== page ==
Channel Islands PEQ 1 mk.2 Phonostage
Tracking through an old MoFi favorite, Yes’ Close to the Edge, via the nearly $60,000 combination of Grand Prix Monaco 2.0 turntable, TriPlanar tonearm and Lyra Etna cartridge, it’s hard to believe it’s all playing through a $995 phonostage.
The soundstage is massive, and the dynamics convincing, with a great deal of fine detail. The musical presentation here is hardly budget. After a long listening session, accompanying audiophile pals are all left stunned.
With so much excitement surrounding the mega phonostages, with five figure price tags, it’s easy for those of us in the press that have so many cool toys at our disposal that not everyone can drop twenty thousand dollars on a whim. It’s equally easy to think that you can’t enjoy vinyl without taking a second mortgage on their house, or deny your kids a college education.
Dusty Vawter, the man behind Channel Islands Audio has always built first rate gear at reasonable prices, but he’s outdone himself on the PEQ 1 mk.2. At just $995, this tiny phonostage offers performance way beyond what you might expect from the price tag, or the size of the enclosure. Talking to Vawter on the phone, it’s clear he’s pulled out all the stops on this one. “It’s super quiet,” he says in his typical understated fashion. Handpicking some very special op amps and meticulous attention to board layout is what gets the job done here.
Quality touches are everywhere, from the carefully machined chassis (quite a few steps up from what CI has done on past products) to the Cardas input and output jacks. The power supply features Nichicon Muse capacitors along with Vishay 2% polypropolyne caps in the signal path along with Takman metal film resistors. This is the kind of stuff you see under the hood of five-figure components.
What you don’t get is a huge chassis, an elaborate display, and the ability to change settings from the comfort of your listening chair. If you’re a music lover on a tight budget, you want performance, not goodies and the PEQ delivers. A bank of DIP switches on the back (CI even includes the tool to set them – nice touch) give you 100, 1000, 10k and 47k loading options, along with 100pf, 270pf and 370pf capacitance loading. Two more switches adjust gain for MM(45db) and MC(60db). Finally, a subsonic filter is also available.
Some of you might snipe about the limited loading options. You can only get so much for $995, and if you’re putting a system together, there are plenty of cartridges that will work within these parameters, so choose accordingly and you’ll be just fine. Or, for a nominal charge, CI can provide custom gain and loading. Call them for an up to the minute quote. In addition to the Gold Note cartridges on hand, the Lyra Delos, Grado Statement Platinum 2, and Ortofon Quintet Blue cartridges all turned in marvelous performances with the PEQ at it’s standard settings.
This little box is heavy – eight pounds to be exact. And that’s without a power supply. Utilizing a wall wart for now, Vawter says that the new, upgraded AC-15 MK111 dual mono power supply for just $299. Experience with past CI products has shown that their upgraded power supplies are always a great thing. Watch the TONE website for a follow up, as he’s promised to get us one as soon as they are available.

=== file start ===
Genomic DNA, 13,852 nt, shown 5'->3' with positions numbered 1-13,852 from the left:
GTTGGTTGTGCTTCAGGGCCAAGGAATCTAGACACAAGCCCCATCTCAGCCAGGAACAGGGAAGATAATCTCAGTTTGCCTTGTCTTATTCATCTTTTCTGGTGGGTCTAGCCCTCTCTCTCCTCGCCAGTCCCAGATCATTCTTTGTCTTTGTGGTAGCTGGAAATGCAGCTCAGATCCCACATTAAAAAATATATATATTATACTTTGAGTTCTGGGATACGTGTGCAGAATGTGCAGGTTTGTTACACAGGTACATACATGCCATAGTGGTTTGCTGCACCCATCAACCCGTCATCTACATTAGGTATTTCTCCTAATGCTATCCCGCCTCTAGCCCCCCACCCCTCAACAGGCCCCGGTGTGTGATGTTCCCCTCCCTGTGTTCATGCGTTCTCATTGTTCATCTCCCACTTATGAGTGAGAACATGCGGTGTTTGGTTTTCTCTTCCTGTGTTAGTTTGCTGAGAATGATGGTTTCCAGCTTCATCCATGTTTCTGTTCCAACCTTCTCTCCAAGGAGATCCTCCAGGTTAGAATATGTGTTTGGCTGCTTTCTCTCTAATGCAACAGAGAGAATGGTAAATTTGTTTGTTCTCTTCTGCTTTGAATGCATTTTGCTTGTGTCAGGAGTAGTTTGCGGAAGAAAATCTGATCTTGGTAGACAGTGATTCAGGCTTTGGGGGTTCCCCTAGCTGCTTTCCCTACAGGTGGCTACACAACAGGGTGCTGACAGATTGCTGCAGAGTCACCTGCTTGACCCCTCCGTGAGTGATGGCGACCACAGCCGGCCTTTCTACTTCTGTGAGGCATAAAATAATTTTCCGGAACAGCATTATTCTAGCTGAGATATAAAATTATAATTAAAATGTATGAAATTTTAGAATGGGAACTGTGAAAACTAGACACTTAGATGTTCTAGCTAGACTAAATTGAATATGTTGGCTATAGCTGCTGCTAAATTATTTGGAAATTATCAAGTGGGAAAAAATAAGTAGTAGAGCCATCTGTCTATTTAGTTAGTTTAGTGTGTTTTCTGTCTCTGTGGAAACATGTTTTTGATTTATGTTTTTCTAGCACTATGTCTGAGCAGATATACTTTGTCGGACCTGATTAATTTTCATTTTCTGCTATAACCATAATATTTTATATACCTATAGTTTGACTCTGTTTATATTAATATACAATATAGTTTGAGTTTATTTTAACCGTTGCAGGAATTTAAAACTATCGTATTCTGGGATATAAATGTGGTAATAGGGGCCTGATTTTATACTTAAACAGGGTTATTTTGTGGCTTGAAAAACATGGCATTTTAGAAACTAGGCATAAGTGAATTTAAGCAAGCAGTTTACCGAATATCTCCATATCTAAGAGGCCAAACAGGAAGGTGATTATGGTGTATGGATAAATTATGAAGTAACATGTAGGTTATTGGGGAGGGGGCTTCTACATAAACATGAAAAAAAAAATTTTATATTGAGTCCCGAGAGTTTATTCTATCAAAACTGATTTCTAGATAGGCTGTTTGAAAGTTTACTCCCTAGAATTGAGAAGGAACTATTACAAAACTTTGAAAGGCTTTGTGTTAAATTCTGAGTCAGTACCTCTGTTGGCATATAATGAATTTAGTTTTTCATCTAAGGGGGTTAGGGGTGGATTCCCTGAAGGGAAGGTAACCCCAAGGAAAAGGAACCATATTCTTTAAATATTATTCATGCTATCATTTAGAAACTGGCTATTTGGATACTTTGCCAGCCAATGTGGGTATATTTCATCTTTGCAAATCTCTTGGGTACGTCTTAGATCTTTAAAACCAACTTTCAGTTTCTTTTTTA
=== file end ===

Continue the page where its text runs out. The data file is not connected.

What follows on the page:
Moving to a more reasonable system, the PEQ is used with a Rega Planar 3/Elys 2 combination as well as my new personal favorite, the Technics SL-1200G with Gold Note Machiavelli cartridge. Fleshed out by a pair of Quad 2812 speakers and the PrimaLuna Dialogue HP integrated amplifier, the PEQ is still a stunner.
As with most solid-state components, the PEQ needs about two days to fully stabilize. It sounds great out of the box, but you will notice a slight relaxation to the mood after it’s been on for two days. Upper mids and highs all become much more homogenous in their presentation, and you’ll be wowed again.
The low noise floor makes the task of digging maximum information from marginal records a breeze. Of course, the PEQ does a lovely job with your favorite audiophile pressings, but on really dreadful, slightly compressed records, there is still a bevy of detail at your disposal. Todd Rundgren’s Something/Anything? is a perfect example of this. Reaching for the MoFi version of this, the PEQ deftly reveals the multitrack wizardry here, and there’s even some bass! TR fans know what I’m saying.
Of course, the PEQ does not replace my Pass XS Phono. You get what you pay for with the big box in every aspect of musical reproduction. However, the Channel Islands PEQ goes about the business of amplifying low level analog signals effortlessly, and without drawing attention to itself; visually or audibly. Regardless of your musical taste, there is nothing it can’t handle with aplomb. When the listeners from the beginning of this article were asked to describe the PEQ in one word, they almost all unanimously said “balance.” The second word was “value.”
The level of musical finesse and enjoyment that the PEQ does offer is unmatched by anything I’ve yet experienced at anything near this price. Even if you were planning on spending close to $3k on a phonostage, give the PEQ a spin. If your love affair begins here, that’s a lot of extra money for a better cartridge or some more records. Channel Islands factory direct model (with 30-day return guarantee) assures maximum value. All CI products carry a 5-year warranty, and I can speak from personal experience, CI gear doesn’t break.
I can’t wait to hear this with the upgraded power supply, but even on the merit of the box stock PEQ 1 Mk.2 phonostage, we award it one of our Exceptional Value Awards for 2017. I’m keeping the review sample as our $1,000 – $3,000 reference.